Suicide Awareness Week: September 5th-11th, 2021

September 5th-11th is National Suicide Prevention Week. Suicide is the 10th leading cause of death in the United States, yet the topic of suicide is stigmatized. It can be just as scary to ask someone you know if they are having thoughts about suicide as it is to tell someone that you are feeling suicidal. We can help prevent suicide by de-stigmatizing mental health and understanding some of the risk factors and warning signs, keeping in mind that every person is different.

Risk Factors

  • Mental illness/disorders, particularly mood disorders, schizophrenia, anxiety disorders and certain personality disorders
  • Alcohol and other substance use disorders
  • Impulsive and/or aggressive tendencies
  • History of trauma or abuse
  • Major physical or chronic illnesses
  • Previous suicide attempt
  • Family history of suicide
  • Recent job or financial loss
  • Recent loss of relationship
  • Lack of social support and sense of isolation
  • Stigma associated with asking for help
  • Lack of health care, especially mental health and substance abuse treatment
  • Cultural and religious beliefs, such as the belief that suicide is a noble resolution of a personal dilemma

Suicide Warning Signs According to the Suicide Prevention Lifeline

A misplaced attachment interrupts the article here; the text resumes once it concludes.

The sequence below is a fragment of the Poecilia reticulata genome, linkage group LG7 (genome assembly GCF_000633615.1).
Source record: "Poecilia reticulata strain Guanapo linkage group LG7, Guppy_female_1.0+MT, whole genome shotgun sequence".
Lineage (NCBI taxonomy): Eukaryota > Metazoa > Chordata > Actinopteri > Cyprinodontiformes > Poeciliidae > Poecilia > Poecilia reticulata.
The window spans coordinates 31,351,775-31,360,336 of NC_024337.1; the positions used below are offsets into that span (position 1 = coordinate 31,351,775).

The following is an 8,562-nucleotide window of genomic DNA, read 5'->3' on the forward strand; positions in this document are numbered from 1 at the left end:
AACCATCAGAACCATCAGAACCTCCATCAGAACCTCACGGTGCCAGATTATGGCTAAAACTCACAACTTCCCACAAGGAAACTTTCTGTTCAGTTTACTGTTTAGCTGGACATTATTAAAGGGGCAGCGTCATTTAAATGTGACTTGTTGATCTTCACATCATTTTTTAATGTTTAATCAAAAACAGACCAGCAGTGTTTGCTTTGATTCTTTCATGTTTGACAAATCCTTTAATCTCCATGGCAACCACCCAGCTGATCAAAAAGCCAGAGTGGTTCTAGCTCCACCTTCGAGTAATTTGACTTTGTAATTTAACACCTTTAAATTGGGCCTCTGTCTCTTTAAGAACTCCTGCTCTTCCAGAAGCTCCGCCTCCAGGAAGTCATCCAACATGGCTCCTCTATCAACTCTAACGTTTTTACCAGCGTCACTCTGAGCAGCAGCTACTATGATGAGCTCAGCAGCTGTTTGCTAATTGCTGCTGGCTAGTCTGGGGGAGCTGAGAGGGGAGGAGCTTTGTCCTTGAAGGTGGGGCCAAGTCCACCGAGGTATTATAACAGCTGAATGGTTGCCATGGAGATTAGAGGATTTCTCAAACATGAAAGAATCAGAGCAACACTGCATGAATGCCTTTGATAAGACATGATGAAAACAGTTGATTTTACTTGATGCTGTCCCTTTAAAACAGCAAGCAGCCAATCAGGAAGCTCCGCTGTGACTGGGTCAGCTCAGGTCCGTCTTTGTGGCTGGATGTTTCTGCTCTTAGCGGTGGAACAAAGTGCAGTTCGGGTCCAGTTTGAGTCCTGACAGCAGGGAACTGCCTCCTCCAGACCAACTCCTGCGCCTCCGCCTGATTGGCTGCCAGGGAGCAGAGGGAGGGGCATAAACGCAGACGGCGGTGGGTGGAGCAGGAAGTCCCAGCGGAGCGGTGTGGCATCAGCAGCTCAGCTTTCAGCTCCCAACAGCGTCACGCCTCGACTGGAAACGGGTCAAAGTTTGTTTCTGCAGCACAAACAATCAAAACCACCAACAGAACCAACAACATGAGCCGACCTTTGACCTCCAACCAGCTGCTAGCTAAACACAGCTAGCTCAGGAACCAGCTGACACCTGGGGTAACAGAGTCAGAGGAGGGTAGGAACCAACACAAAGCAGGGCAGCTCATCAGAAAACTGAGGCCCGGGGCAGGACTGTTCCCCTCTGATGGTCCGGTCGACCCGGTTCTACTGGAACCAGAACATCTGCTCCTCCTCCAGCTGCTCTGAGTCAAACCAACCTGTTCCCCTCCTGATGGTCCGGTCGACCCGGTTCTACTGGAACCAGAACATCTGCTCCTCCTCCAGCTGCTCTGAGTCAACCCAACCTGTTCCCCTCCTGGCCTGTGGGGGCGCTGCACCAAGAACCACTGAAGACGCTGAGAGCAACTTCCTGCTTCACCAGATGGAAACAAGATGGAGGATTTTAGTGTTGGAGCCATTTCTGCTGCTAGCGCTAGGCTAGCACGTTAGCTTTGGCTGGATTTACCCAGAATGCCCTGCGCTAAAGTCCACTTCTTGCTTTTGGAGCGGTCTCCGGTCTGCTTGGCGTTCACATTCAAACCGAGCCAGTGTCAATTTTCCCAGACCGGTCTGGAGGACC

• Talking about wanting to die or to kill themselves
  • Looking for a way to kill themselves, such as searching online
  • Talking about feeling hopeless or having no reason to live
  • Talking about feeling trapped or in unbearable pain
  • Talking about being a burden to others
  • Increasing the use of alcohol or drugs
  • Acting anxious or agitated; behaving recklessly
  • Sleeping too little or too much
  • Withdrawing or isolating themselves
  • Showing rage or talking about seeking revenge
  • Extreme mood swings

If you or someone you know is having suicidal thoughts, you can contact the 24-hour National Suicide Prevention Lifeline at 800-273-8255. Ask questions to make sure that they are not in any immediate danger and encourage them to seek treatment from a mental health professional as soon as possible.